Ukraine’s new authorities issued an arrest warrant Monday for mass murder against ousted president Viktor Yanukovych, who is on the run after being toppled by bloody street protests in which police snipers killed demonstrators.
Russia, Yanukovych’s main backer, said it would not deal with Ukrainians who seized power from their elected leader in an “armed mutiny”. It declared that Russian citizens’ lives were under threat there, and contacted NATO to express concern.
With Ukraine’s neighbours raising the alarm about a break-up of Ukraine, Moscow said the concerns of local leaders in Crimea and eastern Ukraine, Russian-speaking bastions of electoral support for Yanukovich, must be taken into account.
European Union foreign policy chief Catherine Ashton arrived in Kiev to discuss measures to shore up the ailing economy, which the finance ministry said needs urgent financial assistance to avoid default.
The EU has contacted the United States, Japan, China, Canada and Turkey to coordinate aid for Ukraine, a senior EU official said. France’s foreign minister said an international donors’ conference was being discussed.
US Treasury Secretary Jack Lew and IMF chief Christine Lagarde agreed Ukraine would need bilateral and multilateral support for any reforms, a US Treasury official said. US Treasury officials will accompany Deputy Secretary of State William Burns on a trip to Kiev this week.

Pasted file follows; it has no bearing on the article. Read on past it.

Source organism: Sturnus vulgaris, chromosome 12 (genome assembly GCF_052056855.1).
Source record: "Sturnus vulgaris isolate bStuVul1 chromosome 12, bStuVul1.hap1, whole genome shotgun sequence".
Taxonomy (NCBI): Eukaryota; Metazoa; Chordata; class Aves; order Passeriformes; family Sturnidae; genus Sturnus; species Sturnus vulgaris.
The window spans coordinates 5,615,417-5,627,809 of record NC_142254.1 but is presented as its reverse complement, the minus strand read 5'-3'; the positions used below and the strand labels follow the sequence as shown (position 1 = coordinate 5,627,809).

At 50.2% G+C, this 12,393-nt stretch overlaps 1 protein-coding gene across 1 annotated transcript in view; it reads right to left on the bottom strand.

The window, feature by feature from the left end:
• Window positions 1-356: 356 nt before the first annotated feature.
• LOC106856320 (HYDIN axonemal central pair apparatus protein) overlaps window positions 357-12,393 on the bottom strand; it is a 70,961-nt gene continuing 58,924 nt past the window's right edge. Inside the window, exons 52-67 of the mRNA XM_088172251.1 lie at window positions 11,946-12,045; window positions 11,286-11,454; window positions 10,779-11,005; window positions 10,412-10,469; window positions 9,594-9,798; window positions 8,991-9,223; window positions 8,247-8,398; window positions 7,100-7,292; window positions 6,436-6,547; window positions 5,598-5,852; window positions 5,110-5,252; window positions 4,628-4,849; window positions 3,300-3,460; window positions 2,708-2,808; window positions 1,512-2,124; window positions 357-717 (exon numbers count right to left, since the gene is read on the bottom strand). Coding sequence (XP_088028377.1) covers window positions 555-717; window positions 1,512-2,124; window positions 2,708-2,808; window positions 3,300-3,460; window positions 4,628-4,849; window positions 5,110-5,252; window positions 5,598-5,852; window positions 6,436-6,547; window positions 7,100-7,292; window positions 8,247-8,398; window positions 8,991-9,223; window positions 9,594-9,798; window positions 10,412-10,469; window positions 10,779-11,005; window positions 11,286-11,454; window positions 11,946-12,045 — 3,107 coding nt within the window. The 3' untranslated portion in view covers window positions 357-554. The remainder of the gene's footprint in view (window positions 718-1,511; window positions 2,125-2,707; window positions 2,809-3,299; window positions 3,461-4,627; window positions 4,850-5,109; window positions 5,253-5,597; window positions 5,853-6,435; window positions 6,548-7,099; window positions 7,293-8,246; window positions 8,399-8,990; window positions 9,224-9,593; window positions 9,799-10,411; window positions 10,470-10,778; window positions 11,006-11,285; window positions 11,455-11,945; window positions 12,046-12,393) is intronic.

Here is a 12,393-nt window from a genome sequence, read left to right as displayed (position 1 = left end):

Ukraine’s parliament, exercising power as leaders try to form an interim government, replaced the head of the central bank, appointing lawmaker and former banker Stepan Kubiv.
Yanukovych, 63, who fled Kiev by helicopter on Friday, was still at large after heading first to his power base in the east, where he was prevented from flying out of the country, and then diverting south to the Crimea peninsula on the Black Sea, acting interior minister Arsen Avakov said.
“An official case for the mass murder of peaceful citizens has been opened,” Avakov wrote on Facebook. “Yanukovych and other people responsible for this have been declared wanted.”
Yanukovych had left a private residence in Balaclava, near the home base of Russia’s Black Sea Fleet at Sevastopol, for an unknown destination, Avakov said. He went by car with one of his aides and a handful of security guards.
It was an ignominious political end for Yanukovich who has been publicly deserted by some of his closest erstwhile allies, stripped of his luxury residence near Kiev and had to witness the release from prison of his arch-rival Yulia Tymoshenko.
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